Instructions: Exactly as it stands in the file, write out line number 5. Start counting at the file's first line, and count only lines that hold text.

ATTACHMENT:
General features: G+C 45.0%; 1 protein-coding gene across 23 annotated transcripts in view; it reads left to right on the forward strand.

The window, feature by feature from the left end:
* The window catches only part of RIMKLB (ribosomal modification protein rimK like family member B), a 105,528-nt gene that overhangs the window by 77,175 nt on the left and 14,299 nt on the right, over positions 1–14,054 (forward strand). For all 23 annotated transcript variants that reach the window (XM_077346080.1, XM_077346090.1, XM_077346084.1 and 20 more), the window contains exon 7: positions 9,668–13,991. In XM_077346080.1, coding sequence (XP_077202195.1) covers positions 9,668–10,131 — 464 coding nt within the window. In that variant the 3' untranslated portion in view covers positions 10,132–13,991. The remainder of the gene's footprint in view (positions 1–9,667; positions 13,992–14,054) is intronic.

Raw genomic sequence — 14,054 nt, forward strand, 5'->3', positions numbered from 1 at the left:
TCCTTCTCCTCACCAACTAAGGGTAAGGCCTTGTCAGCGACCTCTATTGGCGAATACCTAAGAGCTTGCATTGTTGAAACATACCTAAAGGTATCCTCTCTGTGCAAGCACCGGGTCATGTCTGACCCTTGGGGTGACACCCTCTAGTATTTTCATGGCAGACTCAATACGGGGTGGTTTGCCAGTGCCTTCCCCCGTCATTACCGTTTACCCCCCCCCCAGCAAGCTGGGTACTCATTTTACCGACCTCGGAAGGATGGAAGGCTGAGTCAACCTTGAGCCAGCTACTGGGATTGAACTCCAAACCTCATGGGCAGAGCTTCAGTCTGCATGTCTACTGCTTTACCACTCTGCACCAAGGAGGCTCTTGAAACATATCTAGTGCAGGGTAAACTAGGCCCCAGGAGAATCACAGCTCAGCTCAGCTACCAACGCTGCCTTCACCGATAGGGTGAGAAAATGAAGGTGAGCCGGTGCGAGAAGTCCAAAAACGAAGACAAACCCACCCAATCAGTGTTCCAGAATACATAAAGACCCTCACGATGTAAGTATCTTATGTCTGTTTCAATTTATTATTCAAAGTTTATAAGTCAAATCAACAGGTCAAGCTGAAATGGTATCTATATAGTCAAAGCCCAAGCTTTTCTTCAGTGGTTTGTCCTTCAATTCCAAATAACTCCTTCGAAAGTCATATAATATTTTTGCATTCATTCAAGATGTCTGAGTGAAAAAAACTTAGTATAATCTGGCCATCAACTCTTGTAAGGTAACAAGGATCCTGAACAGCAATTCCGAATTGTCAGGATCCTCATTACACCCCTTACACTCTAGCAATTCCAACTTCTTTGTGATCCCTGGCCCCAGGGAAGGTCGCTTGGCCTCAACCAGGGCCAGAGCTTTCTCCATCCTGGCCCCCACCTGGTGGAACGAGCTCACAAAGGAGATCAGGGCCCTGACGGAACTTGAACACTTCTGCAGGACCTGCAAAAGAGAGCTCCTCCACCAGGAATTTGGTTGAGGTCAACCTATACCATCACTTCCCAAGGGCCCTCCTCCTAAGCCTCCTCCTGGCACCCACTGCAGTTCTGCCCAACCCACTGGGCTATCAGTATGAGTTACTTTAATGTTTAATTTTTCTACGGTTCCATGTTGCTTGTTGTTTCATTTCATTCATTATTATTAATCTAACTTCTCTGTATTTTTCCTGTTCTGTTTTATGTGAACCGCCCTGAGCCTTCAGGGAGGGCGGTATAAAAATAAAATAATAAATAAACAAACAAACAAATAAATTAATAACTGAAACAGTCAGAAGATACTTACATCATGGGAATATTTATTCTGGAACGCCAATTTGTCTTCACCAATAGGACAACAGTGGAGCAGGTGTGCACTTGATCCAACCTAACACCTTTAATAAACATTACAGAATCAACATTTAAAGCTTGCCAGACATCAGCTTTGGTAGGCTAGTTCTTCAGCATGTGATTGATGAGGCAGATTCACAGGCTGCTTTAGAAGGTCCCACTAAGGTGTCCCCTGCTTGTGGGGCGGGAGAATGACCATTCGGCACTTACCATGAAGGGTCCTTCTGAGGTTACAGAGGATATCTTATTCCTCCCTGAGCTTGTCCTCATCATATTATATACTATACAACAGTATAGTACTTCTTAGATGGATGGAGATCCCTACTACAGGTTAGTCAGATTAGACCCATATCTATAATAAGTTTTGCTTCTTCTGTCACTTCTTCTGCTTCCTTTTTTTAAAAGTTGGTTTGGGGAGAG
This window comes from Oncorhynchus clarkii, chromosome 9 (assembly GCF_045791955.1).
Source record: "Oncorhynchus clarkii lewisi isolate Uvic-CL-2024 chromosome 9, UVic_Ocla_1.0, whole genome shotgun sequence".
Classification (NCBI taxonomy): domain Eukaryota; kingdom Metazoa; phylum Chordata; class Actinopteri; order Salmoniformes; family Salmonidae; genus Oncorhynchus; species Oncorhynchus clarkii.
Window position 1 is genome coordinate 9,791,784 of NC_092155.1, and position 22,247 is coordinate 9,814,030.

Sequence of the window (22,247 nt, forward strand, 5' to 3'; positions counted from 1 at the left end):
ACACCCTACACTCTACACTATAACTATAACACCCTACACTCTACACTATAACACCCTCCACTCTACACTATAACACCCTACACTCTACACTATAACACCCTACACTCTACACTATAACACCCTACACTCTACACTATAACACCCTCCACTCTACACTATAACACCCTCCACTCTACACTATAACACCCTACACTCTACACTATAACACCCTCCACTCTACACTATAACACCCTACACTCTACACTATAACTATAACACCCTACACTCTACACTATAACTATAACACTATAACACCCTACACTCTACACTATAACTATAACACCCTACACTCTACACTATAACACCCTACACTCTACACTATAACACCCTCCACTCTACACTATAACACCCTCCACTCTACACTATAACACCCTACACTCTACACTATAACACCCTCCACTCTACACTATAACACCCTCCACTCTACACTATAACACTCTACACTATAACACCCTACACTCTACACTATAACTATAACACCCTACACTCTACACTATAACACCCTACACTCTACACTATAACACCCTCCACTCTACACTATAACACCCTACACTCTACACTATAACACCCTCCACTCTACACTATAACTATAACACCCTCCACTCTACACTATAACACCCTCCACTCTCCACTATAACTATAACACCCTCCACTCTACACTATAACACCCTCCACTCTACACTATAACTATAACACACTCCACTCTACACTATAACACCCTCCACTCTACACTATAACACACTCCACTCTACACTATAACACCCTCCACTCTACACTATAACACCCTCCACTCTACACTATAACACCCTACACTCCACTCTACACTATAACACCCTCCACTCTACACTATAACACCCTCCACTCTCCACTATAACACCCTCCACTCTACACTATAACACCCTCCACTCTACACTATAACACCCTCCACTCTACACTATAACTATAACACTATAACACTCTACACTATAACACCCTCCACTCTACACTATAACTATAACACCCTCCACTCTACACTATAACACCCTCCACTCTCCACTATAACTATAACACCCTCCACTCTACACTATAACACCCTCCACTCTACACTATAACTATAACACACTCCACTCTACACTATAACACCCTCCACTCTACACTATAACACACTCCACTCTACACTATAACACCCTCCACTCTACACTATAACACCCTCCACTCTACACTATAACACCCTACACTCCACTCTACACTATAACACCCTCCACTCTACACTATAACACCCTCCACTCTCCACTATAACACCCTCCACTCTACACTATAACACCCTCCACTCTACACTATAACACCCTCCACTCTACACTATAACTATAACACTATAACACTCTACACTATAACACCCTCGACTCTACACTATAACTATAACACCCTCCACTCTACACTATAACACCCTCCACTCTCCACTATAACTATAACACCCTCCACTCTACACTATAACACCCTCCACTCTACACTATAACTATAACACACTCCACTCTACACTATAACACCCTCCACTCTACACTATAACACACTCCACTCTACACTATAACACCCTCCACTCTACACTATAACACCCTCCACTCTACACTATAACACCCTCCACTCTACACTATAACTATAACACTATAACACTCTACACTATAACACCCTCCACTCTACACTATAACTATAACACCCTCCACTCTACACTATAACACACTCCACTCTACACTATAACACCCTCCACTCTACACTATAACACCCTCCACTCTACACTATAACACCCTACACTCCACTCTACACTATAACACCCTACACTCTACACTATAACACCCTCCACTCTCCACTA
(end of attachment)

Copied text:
TCCTTCTCCTCACCAACTAAGGGTAAGGCCTTGTCAGCGACCTCTATTGGCGAATACCTAAGAGCTTGCATTGTTGAAACATACCTAAAGGTATCCTCTCTGTGCAAGCACCGGGTCATGTCTGACCCTTGGGGTGACACCCTCTAGTATTTTCATGGCAGACTCAATACGGGGTGGTTTGCCAGTGCCTTCCCCCGTCATTACCGTTTACCCCCCCCCCAGCAAGCTGGGTACTCATTTTACCGACCTCGGAAGGATGGAAGGCTGAGTCAACCTTGAGCCAGCTACTGGGATTGAACTCCAAACCTCATGGGCAGAGCTTCAGTCTGCATGTCTACTGCTTTACCACTCTGCACCAAGGAGGCTCTTGAAACATATCTAGTGCAGGGTAAACTAGGCCCCAGGAGAATCACAGCTCAGCTCAGCTACCAACGCTGCCTTCACCGATAGGGTGAGAAAATGAAGGTGAGCCGGTGCGAGAAGTCCAAAAACGAAGACAAACCCACCCAATCAGTGTTCCAGAATACATAAAGACCCTCACGATGTAAGTATCTTATGTCTGTTTCAATTTATTATTCAAAGTTTATAAGTCAAATCAACAGGTCAAGCTGAAATGGTATCTATATAGTCAAAGCCCAAGCTTTTCTTCAGTGGTTTGTCCTTCAATTCCAAATAACTCCTTCGAAAGTCATATAATATTTTTGCATTCATTCAAGATGTCTGAGTGAAAAAAACTTAGTATAATCTGGCCATCAACTCTTGTAAGGTAACAAGGATCCTGAACAGCAATTCCGAATTGTCAGGATCCTCATTACACCCCTTACACTCTAGCAATTCCAACTTCTTTGTGATCCCTGGCCCCAGGGAAGGTCGCTTGGCCTCAACCAGGGCCAGAGCTTTCTCCATCCTGGCCCCCACCTGGTGGAACGAGCTCACAAAGGAGATCAGGGCCCTGACGGAACTTGAACACTTCTGCAGGACCTGCAAAAGAGAGCTCCTCCACCAGGAATTTGGTTGAGGTCAACCTATACCATCACTTCCCAAGGGCCCTCCTCCTAAGCCTCCTCCTGGCACCCACTGCAGTTCTGCCCAACCCACTGGGCTATCAGTATGAGTTACTTTAATGTTTAATTTTTCTACGGTTCCATGTTGCTTGTTGTTTCATTTCATTCATTATTATTAATCTAACTTCTCTGTATTTTTCCTGTTCTGTTTTATGTGAACCGCCCTGAGCCTTCAGGGAGGGCGGTATAAAAATAAAATAATAAATAAACAAACAAACAAATAAATTAATAACTGAAACAGTCAGAAGATACTTACATCATGGGAATATTTATTCTGGAACGCCAATTTGTCTTCACCAATAGGACAACAGTGGAGCAGGTGTGCACTTGATCCAACCTAACACCTTTAATAAACATTACAGAATCAACATTTAAAGCTTGCCAGACATCAGCTTTGGTAGGCTAGTTCTTCAGCATGTGATTGATGAGGCAGATTCACAGGCTGCTTTAGAAGGTCCCACTAAGGTGTCCCCTGCTTGTGGGGCGGGAGAATGACCATTCGGCACTTACCATGAAGGGTCCTTCTGAGGTTACAGAGGATATCTTATTCCTCCCTGAGCTTGTCCTCATCATATTATATACTATACAACAGTATAGTACTTCTTAGATGGATGGAGATCCCTACTACAGGTTAGTCAGATTAGACCCATATCTATAATAAGTTTTGCTTCTTCTGTCACTTCTTCTGCTTCCTTTTTTTAAAAGTTGGTTTGGGGAGAG